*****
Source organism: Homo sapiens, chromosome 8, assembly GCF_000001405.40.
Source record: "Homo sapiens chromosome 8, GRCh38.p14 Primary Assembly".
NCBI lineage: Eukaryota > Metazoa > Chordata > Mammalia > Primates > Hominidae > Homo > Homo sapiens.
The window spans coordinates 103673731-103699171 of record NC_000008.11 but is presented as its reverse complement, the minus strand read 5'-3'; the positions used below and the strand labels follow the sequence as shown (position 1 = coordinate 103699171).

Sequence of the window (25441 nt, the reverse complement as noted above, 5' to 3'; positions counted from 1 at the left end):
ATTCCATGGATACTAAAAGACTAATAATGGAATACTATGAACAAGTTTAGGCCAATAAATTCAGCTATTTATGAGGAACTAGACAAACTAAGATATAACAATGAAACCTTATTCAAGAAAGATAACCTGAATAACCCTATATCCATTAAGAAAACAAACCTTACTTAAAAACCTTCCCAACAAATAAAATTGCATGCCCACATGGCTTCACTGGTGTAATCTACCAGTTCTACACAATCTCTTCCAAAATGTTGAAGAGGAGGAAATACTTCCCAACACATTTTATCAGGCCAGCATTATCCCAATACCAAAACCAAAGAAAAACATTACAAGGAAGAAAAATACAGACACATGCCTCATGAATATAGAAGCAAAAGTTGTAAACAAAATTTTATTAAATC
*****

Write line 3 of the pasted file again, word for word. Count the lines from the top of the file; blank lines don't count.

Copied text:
NCBI lineage: Eukaryota > Metazoa > Chordata > Mammalia > Primates > Hominidae > Homo > Homo sapiens.